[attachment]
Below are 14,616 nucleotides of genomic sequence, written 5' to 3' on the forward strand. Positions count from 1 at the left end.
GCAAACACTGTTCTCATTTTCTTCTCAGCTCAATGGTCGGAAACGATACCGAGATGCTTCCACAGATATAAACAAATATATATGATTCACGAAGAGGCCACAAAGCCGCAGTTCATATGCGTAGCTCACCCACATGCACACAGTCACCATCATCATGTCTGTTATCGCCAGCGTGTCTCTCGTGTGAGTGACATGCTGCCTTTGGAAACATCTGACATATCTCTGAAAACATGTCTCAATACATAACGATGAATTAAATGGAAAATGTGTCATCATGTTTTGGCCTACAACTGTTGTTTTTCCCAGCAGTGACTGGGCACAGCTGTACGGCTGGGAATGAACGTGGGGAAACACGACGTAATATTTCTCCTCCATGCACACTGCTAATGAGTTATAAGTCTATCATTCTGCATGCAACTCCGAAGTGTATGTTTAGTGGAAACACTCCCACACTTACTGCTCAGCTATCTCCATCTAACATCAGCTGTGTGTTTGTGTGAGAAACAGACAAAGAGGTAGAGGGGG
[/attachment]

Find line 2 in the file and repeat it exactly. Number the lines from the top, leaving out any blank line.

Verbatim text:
GCAAACACTGTTCTCATTTTCTTCTCAGCTCAATGGTCGGAAACGATACCGAGATGCTTCCACAGATATAAACAAATATATATGATTCACGAAGAGGCCACAAAGCCGCAGTTCATATGCGTAGCTCACCCACATGCACACAGTCACCATCATCATGTCTGTTATCGCCAGCGTGTCTCTCGTGTGAGTGACATGCTGCCTTTGGAAACATCTGACATATCTCTGAAAACATGTCTCAATACATAACGATGAATTAAATGGAAAATGTGTCATCATGTTTTGGCCTACAACTGTTGTTTTTCCCAGCAGTGACTGGGCACAGCTGTACGGCTGGGAATGAACGTGGGGAAACACGACGTAATATTTCTCCTCCATGCACACTGCTAATGAGTTATAAGTCTATCATTCTGCATGCAACTCCGAAGTGTATGTTTAGTGGAAACACTCCCACACTTACTGCTCAGCTATCTCCATCTAACATCAGCTGTGTGTTTGTGTGAGAAACAGACAAAGAGGTAGAGGGGG